« PreviousContinue »
May 28. We discovered a large sail; she directed her course towards the east. We took her to be an English man of war going express. She carried three top-gallant sails.
May 13. We spoke with a sloop bound from Antigua to London. She acquainted the commodore with the agreeable news of bis majesty's forces at Guadaloupe having reduced that whole island under subjection to the British government. The wind still continued unfavourable.
June 5. We spoke with a snow from Carolina, which informed the commodore, that a French frigate was cruising off the Capes of Virginia. From that time to the 11th, we had nothing remarkable. The wind was generally from west to north-west, and there were frequent squalls with lightning. We saw several bonctas, grampuses, albicores, and fish of different kinds.
June 11. The water appeared discoloured ; and we concluded that we were upon the Banks of Newfoundland : we cast the lead, but found no ground. The weather was thick and hazy. Nothing remarkable happened from this time to the 3d of July: we had pleasant weather, though now and then squalls with lightning. We sell in with several currents and had variable winds.
July 3. We had fine weather, with a gentle breeze at N. W. We were now, according to the commodore's reckoning (which we afterward found to be true), about fifty leagues from land. The air was richly scented with the fragrance of the pine trees.
July 4. We saw a great many sloops, from whence we imagined that we were near the coast. The wind was at east-by-north.
July 5. About six in the morning we caught some green fish : upon this we founded, and found eighteen fathom water. At ten we discovered land, which proved to be
Cape Charles; and about three hours afterwards failed through the capes into Chesapeak Bay. The commodore took his leave to go upon a cruise ; and at eight in the evening we came to an anchor in York river, after a tedious and disagreeable voyage of almost ten weeks.
The next morning, having hired a chaise at York, I went to Williamsburg, about twelve miles distant. The road is exceedingly pleasant, through some of the finest tobacco plantations in North-America, with a beautiful view of the river and woods of great extent.
Williamsburg is the capital of Virginia : it is situated between two creeks ; one falling into James, the other into York river; and is built nearly due cast and west. The distance of each landing-place is something more than a mile from the town; which, with the disadvantage of not being able to bring up large vessels, is the reason of its not having increased so fast as might have been expected. It consists of about two hundred houses, does not contain more than one thousand souls, whites and negroes; and is far from being a place of any consequence. It is regularly laid out in parallel streets, intersected by others at right angles; has a handsome square in the center, through which runs the principal street, one of the most spacious in North America, three quarters of a mile in length, and above a hundred feet wide. At the ends of this street are two public buildings, the college and the capitol : and although the houses are of wood, covered with shingles, and but indifferently built, the whole makes a handsome appear-,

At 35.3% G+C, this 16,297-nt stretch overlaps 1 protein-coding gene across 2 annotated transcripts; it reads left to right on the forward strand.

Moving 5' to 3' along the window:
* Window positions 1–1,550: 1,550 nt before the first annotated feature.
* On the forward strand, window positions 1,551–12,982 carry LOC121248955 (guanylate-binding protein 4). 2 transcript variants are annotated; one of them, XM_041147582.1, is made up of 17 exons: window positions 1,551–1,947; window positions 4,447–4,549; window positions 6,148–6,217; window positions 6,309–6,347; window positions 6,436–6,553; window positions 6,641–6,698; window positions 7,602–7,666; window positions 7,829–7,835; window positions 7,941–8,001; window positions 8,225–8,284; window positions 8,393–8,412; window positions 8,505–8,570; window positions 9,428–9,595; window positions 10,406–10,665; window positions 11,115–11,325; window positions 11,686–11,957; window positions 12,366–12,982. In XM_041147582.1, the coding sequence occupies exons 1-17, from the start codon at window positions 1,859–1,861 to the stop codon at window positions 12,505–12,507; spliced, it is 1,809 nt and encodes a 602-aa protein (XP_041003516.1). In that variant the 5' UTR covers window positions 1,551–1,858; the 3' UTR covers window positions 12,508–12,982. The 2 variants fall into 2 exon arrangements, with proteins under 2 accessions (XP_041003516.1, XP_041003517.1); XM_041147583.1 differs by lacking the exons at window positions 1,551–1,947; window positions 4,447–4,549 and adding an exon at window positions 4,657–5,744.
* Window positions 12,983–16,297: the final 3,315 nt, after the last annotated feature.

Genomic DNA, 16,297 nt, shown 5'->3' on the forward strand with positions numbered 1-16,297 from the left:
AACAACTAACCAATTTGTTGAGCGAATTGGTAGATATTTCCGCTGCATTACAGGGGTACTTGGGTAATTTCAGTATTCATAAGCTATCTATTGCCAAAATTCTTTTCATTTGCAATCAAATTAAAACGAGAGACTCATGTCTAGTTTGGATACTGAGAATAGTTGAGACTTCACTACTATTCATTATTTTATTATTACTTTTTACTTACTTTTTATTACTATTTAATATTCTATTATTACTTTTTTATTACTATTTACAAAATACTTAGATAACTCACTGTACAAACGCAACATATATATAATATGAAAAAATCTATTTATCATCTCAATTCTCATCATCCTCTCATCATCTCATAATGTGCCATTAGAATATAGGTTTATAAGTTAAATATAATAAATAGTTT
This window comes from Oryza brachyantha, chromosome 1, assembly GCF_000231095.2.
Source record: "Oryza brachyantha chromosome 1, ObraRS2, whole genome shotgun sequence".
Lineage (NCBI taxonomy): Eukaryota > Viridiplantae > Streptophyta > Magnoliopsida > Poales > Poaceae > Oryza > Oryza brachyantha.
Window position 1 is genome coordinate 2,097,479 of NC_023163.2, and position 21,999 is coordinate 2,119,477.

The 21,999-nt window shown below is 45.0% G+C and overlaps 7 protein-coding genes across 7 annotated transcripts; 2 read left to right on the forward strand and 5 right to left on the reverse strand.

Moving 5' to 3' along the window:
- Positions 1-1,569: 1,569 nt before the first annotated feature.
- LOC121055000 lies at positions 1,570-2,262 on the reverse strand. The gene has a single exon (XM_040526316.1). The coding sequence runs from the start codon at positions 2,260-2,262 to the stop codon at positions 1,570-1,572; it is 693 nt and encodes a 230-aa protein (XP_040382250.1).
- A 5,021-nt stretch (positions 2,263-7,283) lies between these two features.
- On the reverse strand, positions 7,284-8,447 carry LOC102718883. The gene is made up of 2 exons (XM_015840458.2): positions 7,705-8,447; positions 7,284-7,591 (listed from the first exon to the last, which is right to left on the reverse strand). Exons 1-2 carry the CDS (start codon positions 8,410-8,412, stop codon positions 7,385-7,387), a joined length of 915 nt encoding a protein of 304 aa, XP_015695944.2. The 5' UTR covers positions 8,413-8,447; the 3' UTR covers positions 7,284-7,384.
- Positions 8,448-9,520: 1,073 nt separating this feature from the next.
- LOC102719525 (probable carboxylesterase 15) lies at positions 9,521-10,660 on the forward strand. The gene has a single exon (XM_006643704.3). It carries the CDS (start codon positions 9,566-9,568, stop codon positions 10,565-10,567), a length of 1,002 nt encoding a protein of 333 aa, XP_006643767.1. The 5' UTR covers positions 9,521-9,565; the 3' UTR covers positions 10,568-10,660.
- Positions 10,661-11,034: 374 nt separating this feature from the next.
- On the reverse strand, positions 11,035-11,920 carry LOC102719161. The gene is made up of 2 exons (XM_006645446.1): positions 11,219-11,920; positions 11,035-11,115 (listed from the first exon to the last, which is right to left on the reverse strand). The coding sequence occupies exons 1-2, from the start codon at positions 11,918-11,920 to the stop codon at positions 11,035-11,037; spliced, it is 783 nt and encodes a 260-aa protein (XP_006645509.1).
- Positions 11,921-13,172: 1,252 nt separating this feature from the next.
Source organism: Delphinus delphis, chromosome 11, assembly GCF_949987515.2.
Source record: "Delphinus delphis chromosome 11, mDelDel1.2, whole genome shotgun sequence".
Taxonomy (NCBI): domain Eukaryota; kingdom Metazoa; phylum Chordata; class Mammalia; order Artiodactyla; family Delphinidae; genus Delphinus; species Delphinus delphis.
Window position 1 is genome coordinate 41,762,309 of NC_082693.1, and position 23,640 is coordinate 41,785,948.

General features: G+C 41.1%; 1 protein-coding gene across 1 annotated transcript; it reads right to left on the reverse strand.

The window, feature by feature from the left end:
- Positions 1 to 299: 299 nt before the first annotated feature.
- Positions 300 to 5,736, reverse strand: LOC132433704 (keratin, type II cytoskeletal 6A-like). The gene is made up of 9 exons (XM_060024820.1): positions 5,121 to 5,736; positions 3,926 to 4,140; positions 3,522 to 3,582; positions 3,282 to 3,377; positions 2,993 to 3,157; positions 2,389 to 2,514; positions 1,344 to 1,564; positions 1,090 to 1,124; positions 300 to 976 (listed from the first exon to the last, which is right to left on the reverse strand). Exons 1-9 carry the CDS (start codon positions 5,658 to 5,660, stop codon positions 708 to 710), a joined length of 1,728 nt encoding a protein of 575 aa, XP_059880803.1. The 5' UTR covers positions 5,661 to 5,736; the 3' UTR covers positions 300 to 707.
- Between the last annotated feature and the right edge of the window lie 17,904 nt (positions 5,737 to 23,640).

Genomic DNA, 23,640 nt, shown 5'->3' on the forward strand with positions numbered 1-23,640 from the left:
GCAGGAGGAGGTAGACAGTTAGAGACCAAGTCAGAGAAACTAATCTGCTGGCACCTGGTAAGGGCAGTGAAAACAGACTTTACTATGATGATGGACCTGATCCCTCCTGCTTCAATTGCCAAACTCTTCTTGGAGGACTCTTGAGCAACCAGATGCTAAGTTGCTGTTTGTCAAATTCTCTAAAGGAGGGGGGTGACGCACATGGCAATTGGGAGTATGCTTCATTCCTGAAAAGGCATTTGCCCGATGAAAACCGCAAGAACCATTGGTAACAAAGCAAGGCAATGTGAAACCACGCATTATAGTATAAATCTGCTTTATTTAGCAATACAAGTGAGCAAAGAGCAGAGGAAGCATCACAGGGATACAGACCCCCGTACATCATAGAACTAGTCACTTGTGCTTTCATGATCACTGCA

There are few public edifices that deserve to be taken notice of; those, which I have mentioned, are the principal; and they are far from being magnificent. The governor's palace, indeed, is tolerably good, one of the best upon the continent; but the church, the prison, and the other buildings, are all of them extremely indifferent.
The streets are not paved, and are consequently very dusty, the soil hereabout consisting chiefly of sand : however, the situation of Williamsburg has one advantage, which few or no places in these lower parts have; that of being free from mosquitoes. Upon the whole, it is an agreeable residence; there are ten or twelve gentlemen's families constantly residing in it, besides merchants and tradesmen : and at the times of the assemblies, and general courts, it is crowded with the gentry of the country: on those occasions there are balls and other amusements; but as soon as the business is finished, they return to their plantations; and the town is in a manner deserted.
The situation of Virginia (according to Evans's Map) is between the 36th and 40th degree of north lat. and about 76 degrees west long. from London. It is bounded on the north by the river Potowmac, on the east by the Atlantic Ocean, by Carolina on the south, and, to include only what is inhabited, by the great Alleghenny on the west.